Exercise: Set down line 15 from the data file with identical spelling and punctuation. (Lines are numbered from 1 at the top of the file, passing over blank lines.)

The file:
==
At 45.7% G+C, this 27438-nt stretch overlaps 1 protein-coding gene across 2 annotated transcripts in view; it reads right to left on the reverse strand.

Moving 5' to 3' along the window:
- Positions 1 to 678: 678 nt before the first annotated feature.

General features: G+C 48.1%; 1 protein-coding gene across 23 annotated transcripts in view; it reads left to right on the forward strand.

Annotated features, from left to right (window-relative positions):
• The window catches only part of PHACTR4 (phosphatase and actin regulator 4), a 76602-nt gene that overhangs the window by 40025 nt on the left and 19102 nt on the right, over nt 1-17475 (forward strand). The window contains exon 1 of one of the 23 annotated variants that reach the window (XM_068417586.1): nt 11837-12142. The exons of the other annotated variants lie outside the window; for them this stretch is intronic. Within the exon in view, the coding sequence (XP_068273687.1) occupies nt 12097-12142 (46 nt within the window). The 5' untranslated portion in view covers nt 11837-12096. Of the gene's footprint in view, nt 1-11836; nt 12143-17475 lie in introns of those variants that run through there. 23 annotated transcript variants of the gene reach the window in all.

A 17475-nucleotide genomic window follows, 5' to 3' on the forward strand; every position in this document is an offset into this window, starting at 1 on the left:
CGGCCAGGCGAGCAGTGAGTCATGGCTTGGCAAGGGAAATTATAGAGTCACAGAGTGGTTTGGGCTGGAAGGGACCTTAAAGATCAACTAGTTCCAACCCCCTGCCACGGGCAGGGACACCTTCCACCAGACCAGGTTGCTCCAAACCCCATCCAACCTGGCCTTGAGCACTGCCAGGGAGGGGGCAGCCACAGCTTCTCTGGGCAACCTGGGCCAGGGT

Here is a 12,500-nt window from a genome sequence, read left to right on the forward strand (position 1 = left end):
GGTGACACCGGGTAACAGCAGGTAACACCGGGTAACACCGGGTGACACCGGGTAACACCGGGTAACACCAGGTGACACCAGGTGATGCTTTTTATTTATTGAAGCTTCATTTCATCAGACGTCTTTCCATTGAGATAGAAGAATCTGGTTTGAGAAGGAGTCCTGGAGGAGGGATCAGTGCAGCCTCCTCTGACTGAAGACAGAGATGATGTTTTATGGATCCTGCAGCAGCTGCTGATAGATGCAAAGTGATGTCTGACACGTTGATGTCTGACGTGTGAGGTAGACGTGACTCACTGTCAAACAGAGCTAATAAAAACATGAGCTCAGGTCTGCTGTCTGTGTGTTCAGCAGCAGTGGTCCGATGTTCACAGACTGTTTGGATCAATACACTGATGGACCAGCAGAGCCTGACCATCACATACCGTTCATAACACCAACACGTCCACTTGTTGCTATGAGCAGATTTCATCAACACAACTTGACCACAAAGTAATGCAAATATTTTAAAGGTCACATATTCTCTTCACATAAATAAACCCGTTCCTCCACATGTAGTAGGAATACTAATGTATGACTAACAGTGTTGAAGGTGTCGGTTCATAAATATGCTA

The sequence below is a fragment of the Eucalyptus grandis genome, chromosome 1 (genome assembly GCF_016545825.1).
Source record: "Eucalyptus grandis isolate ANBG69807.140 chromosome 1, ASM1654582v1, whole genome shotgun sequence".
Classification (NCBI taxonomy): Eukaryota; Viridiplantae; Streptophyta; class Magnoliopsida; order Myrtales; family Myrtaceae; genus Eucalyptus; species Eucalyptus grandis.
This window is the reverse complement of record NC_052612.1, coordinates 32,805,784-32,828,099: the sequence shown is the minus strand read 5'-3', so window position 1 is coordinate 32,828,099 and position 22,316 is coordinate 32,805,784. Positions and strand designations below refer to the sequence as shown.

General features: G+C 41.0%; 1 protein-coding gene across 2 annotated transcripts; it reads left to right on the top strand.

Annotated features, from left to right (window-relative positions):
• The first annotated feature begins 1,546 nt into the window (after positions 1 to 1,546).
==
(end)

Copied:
General features: G+C 41.0%; 1 protein-coding gene across 2 annotated transcripts; it reads left to right on the top strand.